GARDEN GROVE — "Girls, it has to be done tonight," the balding computer whiz whispered as he roused the two teen-agers--one his daughter, the other his sister-in-law and secret lover--from a restless sleep.
Startled, the girls awoke to the cool, past-midnight quiet of their bedroom and set to work, putting months of helter-skelter, clandestine planning into murderous motion. A few last instructions from David, a few nervous second thoughts, and then:
A gunshot into the sleeping bulk beneath the blue blanket--like a car backfiring. A pillow--to muffle the sound--snagged in the .38 caliber's hammer; can't fire. What now? A baby crying. A pained moan, from the master bedroom. "She's not dead!" Footsteps, running, back to the scene. Another shot. Blood, pounding through her white T-shirt, gurgling through her mouth.
Linda Marie Brown, 23, wife and mother of a 7-month-old girl, was dead, two silver-tipped bullets lodged in her upper chest.
Within minutes, Cinnamon Brown, her 14-year-old stepdaughter, would be lying in her own vomit in the back-yard doghouse, near-comatose from pills her father had given her. A murder-suicide note would be clutched in her hand, bound in ribbon, the supposed goodby of a teen-ager fed up with mom's nagging about picking up around the house.
"Dear God, please forgive me," the note read. "I didn't mean to hurt her."
David Brown was nowhere to be found.
The man due to be sentenced this week as the mastermind of the bloody 1985 affair was buying comic books and a prepackaged fruit pie at a local convenience store in the dead hours of the morning, making sure to stop inside a few times to say hello to the clerk.
As would prove his modus operandi, he left no footprints, no fingerprints, no notes to tie him directly to the crime. It was as if Brown, like the culprit in Agatha Christie's "Curtain," was able to subconsciously drive his subjects to murder.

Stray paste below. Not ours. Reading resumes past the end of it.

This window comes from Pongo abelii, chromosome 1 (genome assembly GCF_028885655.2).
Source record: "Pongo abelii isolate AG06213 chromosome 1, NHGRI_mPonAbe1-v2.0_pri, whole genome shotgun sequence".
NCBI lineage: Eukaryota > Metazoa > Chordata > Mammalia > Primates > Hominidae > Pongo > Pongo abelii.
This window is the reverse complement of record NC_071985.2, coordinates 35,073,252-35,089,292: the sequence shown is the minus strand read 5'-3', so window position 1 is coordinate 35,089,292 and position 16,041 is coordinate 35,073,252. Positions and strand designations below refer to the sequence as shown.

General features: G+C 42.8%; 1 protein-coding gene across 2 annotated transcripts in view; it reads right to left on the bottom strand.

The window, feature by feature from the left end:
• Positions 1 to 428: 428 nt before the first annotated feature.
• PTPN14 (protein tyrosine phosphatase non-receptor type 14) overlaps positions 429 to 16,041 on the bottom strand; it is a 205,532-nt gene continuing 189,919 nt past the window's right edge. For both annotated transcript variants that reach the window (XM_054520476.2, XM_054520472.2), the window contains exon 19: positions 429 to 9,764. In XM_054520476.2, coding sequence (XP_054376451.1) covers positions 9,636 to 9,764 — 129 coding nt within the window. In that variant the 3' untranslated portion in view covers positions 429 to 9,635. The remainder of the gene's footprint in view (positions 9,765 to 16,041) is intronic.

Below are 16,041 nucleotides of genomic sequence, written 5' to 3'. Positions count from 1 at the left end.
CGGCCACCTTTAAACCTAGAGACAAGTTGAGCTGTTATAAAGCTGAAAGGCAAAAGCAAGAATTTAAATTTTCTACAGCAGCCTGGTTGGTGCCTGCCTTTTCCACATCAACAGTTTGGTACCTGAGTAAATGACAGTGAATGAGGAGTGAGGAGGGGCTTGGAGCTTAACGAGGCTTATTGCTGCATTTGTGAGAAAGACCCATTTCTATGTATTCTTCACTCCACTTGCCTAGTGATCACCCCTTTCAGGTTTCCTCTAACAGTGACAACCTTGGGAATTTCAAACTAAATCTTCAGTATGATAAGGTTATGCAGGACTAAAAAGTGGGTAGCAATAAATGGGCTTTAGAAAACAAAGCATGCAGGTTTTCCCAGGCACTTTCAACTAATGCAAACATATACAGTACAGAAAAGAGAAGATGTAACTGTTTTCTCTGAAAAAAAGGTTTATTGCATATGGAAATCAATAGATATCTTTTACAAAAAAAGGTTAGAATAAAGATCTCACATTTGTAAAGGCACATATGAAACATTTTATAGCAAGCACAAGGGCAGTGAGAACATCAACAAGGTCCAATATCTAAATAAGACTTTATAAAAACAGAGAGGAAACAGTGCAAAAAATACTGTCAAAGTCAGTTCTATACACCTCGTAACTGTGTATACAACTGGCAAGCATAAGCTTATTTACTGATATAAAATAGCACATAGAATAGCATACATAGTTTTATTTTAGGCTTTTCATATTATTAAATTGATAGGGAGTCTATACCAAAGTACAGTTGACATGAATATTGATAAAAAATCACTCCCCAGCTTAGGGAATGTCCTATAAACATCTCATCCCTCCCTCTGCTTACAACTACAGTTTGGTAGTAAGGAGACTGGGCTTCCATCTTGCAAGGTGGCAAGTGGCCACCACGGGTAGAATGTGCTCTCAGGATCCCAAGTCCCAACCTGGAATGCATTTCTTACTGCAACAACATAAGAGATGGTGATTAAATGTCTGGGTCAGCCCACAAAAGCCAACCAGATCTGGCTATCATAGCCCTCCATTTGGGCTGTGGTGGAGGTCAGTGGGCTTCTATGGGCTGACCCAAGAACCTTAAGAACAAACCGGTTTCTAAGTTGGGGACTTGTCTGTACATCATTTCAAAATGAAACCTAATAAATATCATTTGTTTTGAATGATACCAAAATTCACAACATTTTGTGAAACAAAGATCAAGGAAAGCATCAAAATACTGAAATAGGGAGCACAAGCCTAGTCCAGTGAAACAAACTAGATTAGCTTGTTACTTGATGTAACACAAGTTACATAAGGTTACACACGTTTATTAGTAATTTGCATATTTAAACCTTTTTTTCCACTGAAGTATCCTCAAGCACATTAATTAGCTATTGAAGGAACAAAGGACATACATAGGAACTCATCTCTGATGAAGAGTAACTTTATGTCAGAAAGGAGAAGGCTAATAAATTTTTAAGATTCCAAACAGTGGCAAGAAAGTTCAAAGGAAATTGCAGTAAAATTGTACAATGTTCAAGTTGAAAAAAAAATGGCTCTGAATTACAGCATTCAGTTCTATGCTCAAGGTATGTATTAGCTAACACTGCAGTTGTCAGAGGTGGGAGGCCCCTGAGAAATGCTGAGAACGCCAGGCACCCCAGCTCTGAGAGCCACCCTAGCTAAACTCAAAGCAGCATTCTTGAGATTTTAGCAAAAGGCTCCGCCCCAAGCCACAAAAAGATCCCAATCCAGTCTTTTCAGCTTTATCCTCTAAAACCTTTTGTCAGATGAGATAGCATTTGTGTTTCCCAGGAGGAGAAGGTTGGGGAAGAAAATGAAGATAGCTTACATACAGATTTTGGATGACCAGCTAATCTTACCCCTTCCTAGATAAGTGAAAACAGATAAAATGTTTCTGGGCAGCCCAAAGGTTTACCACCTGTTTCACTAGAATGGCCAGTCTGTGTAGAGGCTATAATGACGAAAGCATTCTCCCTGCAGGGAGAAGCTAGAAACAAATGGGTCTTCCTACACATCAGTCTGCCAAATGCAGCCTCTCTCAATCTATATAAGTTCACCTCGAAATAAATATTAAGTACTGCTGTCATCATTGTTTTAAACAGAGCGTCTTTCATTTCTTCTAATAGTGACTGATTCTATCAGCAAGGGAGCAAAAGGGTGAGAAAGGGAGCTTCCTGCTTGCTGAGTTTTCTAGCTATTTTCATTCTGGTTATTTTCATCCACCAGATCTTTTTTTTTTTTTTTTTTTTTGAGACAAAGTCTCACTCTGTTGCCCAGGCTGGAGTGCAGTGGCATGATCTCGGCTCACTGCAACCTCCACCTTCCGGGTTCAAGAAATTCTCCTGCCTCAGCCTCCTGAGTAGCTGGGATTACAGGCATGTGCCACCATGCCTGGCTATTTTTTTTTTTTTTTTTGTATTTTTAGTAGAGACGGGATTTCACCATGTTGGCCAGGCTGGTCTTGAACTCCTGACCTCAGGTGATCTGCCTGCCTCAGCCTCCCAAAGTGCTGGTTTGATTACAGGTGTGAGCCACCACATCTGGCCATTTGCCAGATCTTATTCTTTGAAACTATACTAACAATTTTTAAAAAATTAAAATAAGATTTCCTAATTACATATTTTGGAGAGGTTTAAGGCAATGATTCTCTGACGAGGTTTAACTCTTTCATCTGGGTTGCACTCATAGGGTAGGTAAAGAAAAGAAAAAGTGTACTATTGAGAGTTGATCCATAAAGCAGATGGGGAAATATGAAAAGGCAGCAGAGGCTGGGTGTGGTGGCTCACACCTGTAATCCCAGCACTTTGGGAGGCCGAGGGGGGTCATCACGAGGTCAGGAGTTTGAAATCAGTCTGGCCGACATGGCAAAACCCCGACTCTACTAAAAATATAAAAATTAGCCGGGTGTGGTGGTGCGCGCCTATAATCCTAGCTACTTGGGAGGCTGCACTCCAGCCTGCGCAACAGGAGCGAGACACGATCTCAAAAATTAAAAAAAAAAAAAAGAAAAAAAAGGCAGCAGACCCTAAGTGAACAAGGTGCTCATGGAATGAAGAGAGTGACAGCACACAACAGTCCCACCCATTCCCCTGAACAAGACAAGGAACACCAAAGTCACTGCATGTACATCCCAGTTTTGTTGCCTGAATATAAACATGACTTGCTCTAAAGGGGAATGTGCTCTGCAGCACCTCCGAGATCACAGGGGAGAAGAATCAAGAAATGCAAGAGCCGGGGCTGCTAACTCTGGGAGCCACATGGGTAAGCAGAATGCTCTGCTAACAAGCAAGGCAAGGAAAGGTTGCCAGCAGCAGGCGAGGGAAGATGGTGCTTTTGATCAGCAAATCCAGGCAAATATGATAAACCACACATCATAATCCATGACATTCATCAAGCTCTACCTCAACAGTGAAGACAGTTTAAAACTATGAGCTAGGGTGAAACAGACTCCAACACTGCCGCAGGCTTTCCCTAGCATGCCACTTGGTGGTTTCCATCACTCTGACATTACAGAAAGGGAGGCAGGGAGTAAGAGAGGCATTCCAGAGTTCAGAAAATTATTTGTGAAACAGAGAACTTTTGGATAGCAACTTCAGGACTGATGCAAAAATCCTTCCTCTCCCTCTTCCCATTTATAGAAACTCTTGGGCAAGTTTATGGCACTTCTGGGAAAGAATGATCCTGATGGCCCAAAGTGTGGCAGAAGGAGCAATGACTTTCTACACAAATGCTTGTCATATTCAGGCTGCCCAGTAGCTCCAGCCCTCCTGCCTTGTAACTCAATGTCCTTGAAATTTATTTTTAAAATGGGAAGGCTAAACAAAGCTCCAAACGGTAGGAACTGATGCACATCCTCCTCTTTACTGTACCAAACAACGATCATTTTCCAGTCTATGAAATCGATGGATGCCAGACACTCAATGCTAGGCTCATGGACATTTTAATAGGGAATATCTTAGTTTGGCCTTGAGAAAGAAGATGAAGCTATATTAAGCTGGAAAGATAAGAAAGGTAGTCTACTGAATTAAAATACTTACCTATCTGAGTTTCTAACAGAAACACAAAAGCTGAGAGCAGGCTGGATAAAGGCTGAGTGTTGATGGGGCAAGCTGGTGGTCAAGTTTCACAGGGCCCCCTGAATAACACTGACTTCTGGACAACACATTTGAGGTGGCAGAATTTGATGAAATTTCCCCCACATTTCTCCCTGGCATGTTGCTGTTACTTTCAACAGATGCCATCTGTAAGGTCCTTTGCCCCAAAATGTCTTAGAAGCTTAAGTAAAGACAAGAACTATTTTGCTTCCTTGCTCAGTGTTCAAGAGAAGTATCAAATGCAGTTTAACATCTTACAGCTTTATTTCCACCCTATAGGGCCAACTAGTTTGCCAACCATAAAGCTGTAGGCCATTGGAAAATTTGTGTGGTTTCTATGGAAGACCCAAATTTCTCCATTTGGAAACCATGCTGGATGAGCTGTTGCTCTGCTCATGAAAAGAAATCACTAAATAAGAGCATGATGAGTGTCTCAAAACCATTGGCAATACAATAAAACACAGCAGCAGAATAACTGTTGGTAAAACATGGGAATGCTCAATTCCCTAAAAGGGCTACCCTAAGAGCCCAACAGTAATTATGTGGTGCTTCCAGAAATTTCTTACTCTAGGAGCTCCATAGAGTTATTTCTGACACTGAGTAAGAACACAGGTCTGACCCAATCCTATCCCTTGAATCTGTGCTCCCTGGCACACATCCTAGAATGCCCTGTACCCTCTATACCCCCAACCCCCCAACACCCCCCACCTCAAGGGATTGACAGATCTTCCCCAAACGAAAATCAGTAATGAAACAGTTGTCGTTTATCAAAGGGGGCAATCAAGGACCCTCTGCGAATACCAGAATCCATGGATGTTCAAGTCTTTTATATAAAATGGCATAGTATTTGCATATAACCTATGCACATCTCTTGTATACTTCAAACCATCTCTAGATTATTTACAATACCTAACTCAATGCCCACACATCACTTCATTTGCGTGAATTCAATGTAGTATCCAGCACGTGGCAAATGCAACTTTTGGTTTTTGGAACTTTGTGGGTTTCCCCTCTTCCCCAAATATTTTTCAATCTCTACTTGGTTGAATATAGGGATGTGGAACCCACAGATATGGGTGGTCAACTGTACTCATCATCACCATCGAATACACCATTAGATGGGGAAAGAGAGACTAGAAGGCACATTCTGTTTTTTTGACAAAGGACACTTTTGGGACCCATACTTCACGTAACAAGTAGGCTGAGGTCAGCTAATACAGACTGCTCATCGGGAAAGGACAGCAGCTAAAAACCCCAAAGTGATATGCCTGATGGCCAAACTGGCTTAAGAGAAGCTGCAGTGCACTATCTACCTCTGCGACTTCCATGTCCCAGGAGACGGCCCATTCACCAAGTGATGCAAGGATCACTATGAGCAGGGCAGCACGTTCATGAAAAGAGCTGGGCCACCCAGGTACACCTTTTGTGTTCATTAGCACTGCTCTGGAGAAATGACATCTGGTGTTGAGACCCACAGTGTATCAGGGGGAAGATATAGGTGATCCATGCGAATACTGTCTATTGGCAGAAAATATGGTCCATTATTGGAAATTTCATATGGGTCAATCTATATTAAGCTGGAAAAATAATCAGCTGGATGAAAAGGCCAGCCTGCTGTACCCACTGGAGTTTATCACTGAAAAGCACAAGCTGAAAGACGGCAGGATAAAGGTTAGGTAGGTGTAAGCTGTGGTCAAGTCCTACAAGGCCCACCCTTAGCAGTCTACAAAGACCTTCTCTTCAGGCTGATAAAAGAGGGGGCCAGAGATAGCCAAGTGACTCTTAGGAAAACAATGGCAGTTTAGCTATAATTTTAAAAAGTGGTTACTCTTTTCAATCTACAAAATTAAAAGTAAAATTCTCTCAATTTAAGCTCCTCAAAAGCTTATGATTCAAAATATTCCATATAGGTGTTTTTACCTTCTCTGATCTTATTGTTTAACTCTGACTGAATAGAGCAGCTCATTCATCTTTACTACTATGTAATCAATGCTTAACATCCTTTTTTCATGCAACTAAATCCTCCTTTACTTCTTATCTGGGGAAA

When police arrived on the murder scene a few hours later, they would find him "scared and upset," shaking, too afraid even to go into the bedroom alone. By all appearances, he was the shocked, grief-stricken husband so common in the detective thrillers that he loved to read and watch.
There was no sign, then, that the computer businessman would collect $835,000 from the victim's insurance, including several policies started just months before. No sign that he had pumped the girls with talk about his wife's supposed desires to "break up the family." No sign of the overpowering nature that would later prompt him to make his sister-in-law (and soon-to-be sixth wife) wear a beeper around the clock to ensure loyalty.
The Teflon Murderer, some might call him.
For nearly four years after Linda Brown's murder, the Teflon held.
Only Cinnamon Brown, the teen-ager who shot her stepmother before passing out in the doghouse, saw punishment for the crime.
She sat silently all that time in the California Youth Authority in Camarillo, claiming forgetfulness about the killing in the face of questions from parole investigators who were skeptical about her role but could not disprove it. Her father, meanwhile, bought a couple of half-million dollar homes in the Orange County area, paying cash for at least one, and lived comfortably and secretively with Patti Bailey, the victim's 17-year-old sister, investigators say.
Only after Cinnamon--and later Patti--had turned against him, part from frustration, part from legal prodding, was Brown implicated in the plot and charged with murder in September, 1988, the beginning of a tumultuous legal journey.
For Cinnamon, it was the disclosure by authorities of her father's insurance payoff and his secret marriage and child with Patti that drove her to sever all ties with him. For Patti, it was her husband's feverish attempt after their joint arrest to blame her for the killing.
Behind the damning cumulative weight of the testimony of Brown's two "puppets," as prosecutors termed Cinnamon and Patti, an Orange County jury took less than seven hours to convict Brown of murder on June 15 for orchestrating his wife's killing and and setting up his own daughter to take the fall.
Now, as wide-eyed television, film and movie writers look on, Brown, 37, faces life in prison without the possibility of parole at his sentencing this Wednesday.
Out of all the bedlam of Brown's spring trial, a single, patient, almost hypnotic line emerged to set the tone for the case. It was a line that, according to Cinnamon's testimony, her father had used repeatedly to gain her cooperation in the murder scheme: If you loved me, you would do this for me.
Brown declares his innocence to this day, maintaining he was set up through the vendetta-like tactics of prosectors and the "lies" of Cinnamon now 20, and Patti, 22.